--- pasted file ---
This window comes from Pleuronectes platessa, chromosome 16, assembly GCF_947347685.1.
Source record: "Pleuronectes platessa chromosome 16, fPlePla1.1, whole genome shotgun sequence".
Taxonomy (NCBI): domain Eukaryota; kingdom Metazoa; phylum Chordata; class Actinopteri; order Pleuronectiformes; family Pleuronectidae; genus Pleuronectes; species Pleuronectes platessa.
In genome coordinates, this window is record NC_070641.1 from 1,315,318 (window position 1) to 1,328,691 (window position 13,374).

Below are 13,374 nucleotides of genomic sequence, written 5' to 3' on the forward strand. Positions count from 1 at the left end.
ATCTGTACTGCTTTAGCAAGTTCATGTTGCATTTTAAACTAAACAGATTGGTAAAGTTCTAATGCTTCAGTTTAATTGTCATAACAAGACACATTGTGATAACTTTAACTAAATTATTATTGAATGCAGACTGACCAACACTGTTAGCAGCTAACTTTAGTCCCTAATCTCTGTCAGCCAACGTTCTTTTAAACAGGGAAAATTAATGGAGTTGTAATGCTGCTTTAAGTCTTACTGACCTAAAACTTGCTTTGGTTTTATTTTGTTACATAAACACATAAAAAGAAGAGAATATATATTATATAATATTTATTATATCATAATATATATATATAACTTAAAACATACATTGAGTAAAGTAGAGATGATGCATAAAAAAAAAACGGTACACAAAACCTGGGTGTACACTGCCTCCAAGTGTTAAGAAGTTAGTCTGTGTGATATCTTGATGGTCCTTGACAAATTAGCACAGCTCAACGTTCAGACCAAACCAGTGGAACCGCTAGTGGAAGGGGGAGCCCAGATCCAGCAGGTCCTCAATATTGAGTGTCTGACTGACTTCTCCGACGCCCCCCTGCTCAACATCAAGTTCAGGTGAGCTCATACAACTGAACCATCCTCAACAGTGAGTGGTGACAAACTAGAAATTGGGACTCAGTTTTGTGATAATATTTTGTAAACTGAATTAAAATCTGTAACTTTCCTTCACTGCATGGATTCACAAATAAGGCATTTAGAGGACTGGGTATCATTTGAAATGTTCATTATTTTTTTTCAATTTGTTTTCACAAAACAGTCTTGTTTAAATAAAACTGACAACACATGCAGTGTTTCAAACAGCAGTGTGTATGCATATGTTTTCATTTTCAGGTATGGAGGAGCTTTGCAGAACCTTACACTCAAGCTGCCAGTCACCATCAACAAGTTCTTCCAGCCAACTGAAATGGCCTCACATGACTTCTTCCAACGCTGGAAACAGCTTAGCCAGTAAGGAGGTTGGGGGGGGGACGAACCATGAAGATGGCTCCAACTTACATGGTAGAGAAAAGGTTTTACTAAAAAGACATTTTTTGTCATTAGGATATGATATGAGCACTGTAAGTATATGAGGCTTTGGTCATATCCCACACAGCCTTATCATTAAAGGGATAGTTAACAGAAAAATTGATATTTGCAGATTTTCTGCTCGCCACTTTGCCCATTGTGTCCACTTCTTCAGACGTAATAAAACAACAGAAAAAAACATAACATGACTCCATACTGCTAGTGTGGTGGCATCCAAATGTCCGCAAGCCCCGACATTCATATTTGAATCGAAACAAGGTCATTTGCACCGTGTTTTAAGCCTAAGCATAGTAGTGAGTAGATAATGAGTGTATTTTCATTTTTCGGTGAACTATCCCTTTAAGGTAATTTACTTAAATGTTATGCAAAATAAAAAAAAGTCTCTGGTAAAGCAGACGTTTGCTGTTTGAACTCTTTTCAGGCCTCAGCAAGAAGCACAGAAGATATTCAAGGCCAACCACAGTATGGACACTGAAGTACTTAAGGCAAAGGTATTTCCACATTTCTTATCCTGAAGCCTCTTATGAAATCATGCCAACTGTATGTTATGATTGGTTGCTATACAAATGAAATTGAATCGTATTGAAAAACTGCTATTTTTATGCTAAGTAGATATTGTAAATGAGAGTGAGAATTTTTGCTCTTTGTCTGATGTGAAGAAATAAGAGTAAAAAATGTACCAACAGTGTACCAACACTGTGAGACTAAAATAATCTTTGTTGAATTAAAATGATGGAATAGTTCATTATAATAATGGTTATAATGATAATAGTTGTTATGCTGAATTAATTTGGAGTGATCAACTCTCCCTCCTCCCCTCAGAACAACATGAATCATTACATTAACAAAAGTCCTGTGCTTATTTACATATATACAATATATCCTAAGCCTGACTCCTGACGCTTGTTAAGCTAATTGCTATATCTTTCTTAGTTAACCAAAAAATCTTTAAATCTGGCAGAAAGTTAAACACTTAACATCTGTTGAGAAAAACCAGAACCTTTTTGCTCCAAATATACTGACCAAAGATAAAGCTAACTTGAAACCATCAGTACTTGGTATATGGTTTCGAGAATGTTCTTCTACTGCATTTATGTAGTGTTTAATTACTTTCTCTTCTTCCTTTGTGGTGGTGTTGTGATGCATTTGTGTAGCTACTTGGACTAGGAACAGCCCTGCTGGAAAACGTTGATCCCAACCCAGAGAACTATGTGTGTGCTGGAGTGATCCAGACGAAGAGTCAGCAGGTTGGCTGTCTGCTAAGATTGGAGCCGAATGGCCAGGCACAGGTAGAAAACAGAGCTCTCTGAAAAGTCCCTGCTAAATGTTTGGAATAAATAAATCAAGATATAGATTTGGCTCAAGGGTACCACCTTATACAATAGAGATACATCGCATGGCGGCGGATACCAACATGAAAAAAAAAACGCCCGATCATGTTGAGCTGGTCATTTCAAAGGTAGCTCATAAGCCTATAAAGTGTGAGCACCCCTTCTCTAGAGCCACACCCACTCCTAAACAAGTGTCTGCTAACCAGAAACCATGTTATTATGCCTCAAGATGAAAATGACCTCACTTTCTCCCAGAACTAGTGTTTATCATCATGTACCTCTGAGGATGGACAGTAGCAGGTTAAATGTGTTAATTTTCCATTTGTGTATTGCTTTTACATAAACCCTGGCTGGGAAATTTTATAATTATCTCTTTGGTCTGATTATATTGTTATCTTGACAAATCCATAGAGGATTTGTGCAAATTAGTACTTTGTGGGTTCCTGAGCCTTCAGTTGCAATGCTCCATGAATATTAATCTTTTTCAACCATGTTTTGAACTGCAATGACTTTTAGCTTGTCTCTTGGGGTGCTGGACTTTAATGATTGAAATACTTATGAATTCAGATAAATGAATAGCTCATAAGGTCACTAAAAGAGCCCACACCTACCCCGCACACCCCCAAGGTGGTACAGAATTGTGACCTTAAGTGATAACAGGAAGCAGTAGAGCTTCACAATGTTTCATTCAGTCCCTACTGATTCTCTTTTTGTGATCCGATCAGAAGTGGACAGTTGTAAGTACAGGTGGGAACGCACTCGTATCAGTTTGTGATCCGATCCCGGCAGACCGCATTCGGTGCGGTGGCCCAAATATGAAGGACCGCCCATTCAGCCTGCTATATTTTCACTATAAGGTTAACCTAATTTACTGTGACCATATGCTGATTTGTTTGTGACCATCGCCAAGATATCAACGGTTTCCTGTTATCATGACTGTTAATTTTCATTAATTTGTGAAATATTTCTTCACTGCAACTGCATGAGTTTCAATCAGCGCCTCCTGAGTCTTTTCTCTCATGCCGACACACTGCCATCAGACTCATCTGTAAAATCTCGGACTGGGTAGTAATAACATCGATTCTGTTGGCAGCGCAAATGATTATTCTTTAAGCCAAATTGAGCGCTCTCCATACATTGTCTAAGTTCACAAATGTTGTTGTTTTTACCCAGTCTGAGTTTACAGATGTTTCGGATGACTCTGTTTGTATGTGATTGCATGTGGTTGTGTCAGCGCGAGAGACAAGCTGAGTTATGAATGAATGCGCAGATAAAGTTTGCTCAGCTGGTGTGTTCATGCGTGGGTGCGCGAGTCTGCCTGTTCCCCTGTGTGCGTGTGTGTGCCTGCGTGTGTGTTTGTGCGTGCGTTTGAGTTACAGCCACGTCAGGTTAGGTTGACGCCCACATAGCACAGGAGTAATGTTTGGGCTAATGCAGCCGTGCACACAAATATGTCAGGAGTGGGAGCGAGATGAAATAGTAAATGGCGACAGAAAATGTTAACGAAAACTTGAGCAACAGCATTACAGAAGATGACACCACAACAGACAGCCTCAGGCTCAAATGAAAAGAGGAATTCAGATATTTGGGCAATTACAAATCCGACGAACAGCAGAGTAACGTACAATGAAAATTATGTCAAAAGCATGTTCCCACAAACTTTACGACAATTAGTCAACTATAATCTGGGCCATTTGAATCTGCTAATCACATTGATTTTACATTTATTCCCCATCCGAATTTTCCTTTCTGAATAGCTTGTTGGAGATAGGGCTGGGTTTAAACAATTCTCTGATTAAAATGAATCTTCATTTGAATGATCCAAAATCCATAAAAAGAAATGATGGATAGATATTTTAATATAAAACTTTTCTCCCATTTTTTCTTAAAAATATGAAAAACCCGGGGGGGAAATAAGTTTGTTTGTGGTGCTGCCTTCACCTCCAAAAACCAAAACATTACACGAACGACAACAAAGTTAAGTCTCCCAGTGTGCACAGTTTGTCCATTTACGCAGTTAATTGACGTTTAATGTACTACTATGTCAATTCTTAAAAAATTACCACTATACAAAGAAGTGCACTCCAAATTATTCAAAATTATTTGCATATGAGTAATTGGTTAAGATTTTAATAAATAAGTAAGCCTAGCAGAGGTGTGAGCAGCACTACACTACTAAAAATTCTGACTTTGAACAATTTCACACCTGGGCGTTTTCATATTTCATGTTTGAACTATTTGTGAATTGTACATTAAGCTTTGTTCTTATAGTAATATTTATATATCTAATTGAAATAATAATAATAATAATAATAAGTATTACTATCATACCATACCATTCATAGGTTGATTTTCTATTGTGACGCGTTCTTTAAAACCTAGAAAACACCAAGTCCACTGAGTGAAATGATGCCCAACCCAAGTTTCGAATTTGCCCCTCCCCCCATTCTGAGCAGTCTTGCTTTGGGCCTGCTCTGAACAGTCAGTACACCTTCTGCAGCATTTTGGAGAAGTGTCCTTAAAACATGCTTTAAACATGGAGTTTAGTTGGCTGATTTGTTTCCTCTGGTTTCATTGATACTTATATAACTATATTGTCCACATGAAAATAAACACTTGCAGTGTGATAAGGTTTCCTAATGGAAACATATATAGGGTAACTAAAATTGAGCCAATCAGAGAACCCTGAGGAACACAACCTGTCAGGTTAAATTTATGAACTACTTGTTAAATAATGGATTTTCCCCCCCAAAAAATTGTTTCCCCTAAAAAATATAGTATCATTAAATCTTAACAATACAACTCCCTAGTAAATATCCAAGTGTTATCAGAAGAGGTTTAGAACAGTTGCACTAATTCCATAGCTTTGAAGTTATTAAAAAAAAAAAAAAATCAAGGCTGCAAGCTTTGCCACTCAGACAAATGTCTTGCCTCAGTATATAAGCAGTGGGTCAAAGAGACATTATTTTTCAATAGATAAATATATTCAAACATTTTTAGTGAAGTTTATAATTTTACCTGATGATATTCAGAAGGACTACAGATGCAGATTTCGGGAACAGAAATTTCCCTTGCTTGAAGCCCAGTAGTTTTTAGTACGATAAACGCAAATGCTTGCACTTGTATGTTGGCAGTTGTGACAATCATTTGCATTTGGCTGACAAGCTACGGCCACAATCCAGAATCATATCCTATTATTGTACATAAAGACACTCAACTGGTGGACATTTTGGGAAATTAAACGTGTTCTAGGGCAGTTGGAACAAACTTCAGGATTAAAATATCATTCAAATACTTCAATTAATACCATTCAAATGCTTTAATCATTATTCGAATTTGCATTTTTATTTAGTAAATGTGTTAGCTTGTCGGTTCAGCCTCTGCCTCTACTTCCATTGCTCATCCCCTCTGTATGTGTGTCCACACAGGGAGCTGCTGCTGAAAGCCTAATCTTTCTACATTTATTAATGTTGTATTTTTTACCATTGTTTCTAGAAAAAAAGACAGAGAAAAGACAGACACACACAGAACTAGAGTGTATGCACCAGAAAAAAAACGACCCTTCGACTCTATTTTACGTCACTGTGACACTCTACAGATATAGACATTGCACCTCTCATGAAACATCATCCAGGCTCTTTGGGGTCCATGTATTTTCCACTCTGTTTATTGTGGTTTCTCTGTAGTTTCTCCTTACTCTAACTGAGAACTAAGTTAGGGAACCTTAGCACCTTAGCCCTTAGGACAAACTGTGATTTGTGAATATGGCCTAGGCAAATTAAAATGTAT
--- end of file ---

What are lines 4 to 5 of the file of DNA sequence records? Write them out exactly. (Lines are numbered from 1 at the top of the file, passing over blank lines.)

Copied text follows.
In genome coordinates, this window is record NC_070641.1 from 1,315,318 (window position 1) to 1,328,691 (window position 13,374).

Below are 13,374 nucleotides of genomic sequence, written 5' to 3' on the forward strand. Positions count from 1 at the left end.